Charlie and the Chocolate Factory

Charlie and the Chocolate Factory

2005, PG, 120 min. Directed by Tim Burton. Starring Johnny Depp, Freddie Highmore, David Kelly, Deep Roy, Helena Bonham Carter, Noah Taylor, Annasophia Robb, Philip Wiegratz, Jordon Fry, Julia Winter, Missi Pyle, James Fox, Christopher Lee.

REVIEWED By Marc Savlov, Fri., July 15, 2005

When Charlie Bucket (Highmore) wins one of five golden tickets and thereby an invitation to visit the chocolate factory of reclusive candy-man Willy Wonka (Depp), he takes along Grandpa Joe (Kelly) and embarks on a delightfully perverse jaunt through not only the factory but also the bizarre mind of Wonka himself. This is news to no one, as are the other four invitees: porcine Augustus Gloop (Wiegratz), tiny seether Veruca Salt (Winter), over-competitive Violet Beauregarde (Robb), and video-game addict Mike Teavee (Fry) – all of whom arrive with parentage in tow. I sat through Tim Burton’s generally splendid, artful, and often sinister screen version of Roald Dahl’s classic children’s book with an enormous grin on my face for much of the time. Nevertheless, I was burdened with the nagging feeling a visit to my dentist was long overdue, and also, more alarmingly, that Johnny Depp was simultaneously channeling Kids in the Hall-era Dave Foley, latter-day Michael Jackson, and perpetual KROQ DJ Rodney Bingenheimer to create his own surreal vision of Dahl’s lunatic confectioner. As Burton’s surest cinematic confederate, Depp is unimpeachable, the actorly yin to Burton’s directorial yang, and here he submerges himself in the role as at least as deeply as he did for his most genuine and affecting turn in a Burton film, that of Ed Wood. And yet, his version of Wonka, who appears to dislike children as much as he loves chocolate – a nod to Dahl’s deliciously creepy book – hasn’t to my mind displaced Gene Wilder’s antic portrayal from the 1971 version. To be sure, this Wonka is truer to the source material. Screenwriter John August, although he snatches a handful of third-act liberties, bathes the plot in a welter of verbal and physical gags that serve to machinate the kid-friendly unease into sticky new realms of chewy, gooey alarm. But Depp’s Wonka, despite the revelations of a traumatic youth spent behind an orthodontic wire-frame muzzle that’d give Hannibal Lecter the screaming meemies – or perhaps because of them – seems less mysterious than he ought to be. Not completely knowing if Wonka is friend or foe was (and remains, in Dahl’s book) one of the more adult themes to remain part of the candymaker’s mythology, so much so that even shock-maven Marilyn Manson incorporated it into his first album. Compared with the rest of the film, which dazzles outright with its gob-stopping production design from Alex McDowell and Deep Roy’s unsmiling Oompa Loompas, Depp seems oddly unmoored, even ephemeral; cotton candy to Wilder’s crunchy dark chocolate. Depp’s performance aside, Charlie and the Chocolate Factory is pure magic, swimming as it is in a black-treacle riptide of astonishing Oompa Loompa production numbers, an eerie patina of CGI airbrushing (Wonka himself looks downright pasteurized), and some almost too clever in-jokes, and at least two references to Kurt Neumann’s 1958 film The Fly. Unlike the 1971 version, Burton and longtime scorer Danny Elfman use Dahl’s own lyrics for the Oompa Loompa showstoppers, which means the songs are thankfully briefer and less annoying. Other wonders include the great Christopher Lee, who appears as Wonka Sr., the screen’s second most distressing dentist (after Laurence Olivier’s Christian Szell in Marathon Man), and Phillipe Rousselot’s pristine cinematography, which wraps the whole production up in a manic, stylized glow. Devoured together it’s enough to give you a joyous stomachache – or possibly a brain-freeze – of epic proportions.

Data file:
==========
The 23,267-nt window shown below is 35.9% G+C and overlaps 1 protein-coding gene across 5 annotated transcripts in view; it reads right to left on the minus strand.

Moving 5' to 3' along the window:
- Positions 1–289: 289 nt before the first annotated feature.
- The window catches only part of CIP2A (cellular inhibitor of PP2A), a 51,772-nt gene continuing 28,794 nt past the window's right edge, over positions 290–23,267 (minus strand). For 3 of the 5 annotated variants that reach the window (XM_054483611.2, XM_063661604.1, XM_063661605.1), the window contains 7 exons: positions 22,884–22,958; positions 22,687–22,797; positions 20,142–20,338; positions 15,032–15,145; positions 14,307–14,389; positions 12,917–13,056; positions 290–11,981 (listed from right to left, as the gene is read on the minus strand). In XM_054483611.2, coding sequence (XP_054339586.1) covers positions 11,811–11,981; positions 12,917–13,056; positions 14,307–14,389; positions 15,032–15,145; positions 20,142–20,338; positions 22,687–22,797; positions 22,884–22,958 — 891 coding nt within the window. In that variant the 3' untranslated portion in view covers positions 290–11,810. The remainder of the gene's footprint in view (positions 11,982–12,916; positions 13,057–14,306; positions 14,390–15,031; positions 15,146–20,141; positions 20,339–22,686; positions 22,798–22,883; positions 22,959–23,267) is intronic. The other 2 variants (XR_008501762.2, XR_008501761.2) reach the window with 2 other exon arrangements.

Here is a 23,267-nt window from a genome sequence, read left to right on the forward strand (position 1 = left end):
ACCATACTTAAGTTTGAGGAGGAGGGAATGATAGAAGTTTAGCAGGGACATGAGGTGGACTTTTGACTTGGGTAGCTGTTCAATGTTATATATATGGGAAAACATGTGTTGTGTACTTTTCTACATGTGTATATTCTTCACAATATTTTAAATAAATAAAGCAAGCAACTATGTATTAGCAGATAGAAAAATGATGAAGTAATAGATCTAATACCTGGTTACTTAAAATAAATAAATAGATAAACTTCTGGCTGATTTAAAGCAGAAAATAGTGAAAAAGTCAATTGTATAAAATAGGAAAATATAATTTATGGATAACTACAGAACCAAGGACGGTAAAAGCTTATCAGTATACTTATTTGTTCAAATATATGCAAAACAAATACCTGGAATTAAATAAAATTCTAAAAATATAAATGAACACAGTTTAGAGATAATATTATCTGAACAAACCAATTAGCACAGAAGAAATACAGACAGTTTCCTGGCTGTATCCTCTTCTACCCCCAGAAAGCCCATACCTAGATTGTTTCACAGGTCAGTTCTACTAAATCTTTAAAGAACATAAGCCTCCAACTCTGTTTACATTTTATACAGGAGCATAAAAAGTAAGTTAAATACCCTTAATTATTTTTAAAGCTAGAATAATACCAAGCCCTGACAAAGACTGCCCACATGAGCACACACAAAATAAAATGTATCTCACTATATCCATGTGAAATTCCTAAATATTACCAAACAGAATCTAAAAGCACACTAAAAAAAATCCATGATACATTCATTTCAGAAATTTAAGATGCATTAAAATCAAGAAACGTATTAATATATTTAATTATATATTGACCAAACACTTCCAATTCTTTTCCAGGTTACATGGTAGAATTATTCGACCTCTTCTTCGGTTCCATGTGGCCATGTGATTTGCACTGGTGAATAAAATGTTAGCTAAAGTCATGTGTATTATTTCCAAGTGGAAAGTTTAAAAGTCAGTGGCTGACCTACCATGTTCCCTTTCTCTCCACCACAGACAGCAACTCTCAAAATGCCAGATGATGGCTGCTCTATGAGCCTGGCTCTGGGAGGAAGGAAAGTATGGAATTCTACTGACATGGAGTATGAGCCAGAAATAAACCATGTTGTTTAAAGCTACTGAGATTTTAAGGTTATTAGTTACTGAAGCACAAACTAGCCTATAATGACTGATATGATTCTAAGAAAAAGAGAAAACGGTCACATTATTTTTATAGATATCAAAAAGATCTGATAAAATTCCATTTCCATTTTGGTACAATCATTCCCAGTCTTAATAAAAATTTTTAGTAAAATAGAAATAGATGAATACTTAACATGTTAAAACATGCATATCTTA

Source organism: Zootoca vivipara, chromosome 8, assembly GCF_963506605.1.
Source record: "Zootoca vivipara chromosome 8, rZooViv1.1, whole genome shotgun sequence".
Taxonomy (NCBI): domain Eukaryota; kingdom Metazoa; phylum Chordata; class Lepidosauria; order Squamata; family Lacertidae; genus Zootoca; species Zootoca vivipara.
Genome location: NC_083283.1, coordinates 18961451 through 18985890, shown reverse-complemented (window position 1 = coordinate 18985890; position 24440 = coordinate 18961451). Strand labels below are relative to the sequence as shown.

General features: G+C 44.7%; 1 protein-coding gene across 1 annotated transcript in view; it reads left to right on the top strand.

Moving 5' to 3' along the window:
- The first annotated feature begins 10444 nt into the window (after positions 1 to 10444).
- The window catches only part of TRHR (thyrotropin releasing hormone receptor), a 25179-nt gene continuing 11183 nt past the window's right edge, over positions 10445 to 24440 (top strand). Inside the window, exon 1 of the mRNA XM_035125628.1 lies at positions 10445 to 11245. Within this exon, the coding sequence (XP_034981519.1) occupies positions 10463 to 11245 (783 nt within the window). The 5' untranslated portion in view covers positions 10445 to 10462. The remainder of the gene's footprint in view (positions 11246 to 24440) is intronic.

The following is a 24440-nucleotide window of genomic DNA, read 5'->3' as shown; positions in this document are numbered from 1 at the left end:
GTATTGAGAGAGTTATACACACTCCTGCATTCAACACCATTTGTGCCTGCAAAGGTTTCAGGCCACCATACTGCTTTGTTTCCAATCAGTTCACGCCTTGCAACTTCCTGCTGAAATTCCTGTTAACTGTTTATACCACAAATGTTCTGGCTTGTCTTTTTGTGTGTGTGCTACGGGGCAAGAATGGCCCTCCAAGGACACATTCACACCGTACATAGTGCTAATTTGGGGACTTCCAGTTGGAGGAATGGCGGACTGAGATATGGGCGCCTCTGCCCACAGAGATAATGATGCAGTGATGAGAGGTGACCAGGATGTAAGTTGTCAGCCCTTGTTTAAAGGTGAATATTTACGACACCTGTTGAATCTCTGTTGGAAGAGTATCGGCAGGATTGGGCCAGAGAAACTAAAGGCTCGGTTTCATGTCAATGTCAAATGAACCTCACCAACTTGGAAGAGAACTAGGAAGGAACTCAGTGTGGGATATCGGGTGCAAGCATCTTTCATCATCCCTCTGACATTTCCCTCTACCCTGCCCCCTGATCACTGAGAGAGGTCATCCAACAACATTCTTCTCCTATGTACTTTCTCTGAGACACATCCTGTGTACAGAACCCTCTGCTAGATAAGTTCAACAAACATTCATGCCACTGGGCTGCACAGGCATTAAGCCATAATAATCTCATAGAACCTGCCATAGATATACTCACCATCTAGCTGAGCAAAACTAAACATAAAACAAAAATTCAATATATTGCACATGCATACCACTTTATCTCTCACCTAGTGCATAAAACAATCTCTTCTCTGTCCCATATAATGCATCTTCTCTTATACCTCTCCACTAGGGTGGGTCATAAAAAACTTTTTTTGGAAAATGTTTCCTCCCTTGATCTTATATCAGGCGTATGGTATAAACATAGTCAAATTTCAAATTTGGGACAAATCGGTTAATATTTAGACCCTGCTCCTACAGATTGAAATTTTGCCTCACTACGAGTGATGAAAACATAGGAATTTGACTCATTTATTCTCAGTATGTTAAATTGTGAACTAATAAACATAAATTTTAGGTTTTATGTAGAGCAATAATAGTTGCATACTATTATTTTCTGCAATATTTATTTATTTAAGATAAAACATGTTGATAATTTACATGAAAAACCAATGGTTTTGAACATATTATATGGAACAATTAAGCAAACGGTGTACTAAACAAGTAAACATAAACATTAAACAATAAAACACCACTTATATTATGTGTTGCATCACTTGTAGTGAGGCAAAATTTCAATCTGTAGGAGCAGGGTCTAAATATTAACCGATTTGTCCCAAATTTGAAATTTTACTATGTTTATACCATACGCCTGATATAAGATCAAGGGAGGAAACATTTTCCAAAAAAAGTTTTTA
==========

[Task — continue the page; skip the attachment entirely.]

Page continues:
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Charlie and the Chocolate Factory, Tim Burton, Johnny Depp, Freddie Highmore, David Kelly, Deep Roy, Helena Bonham Carter, Noah Taylor, Annasophia Robb, Philip Wiegratz, Jordon Fry, Julia Winter, Missi Pyle, James Fox, Christopher Lee

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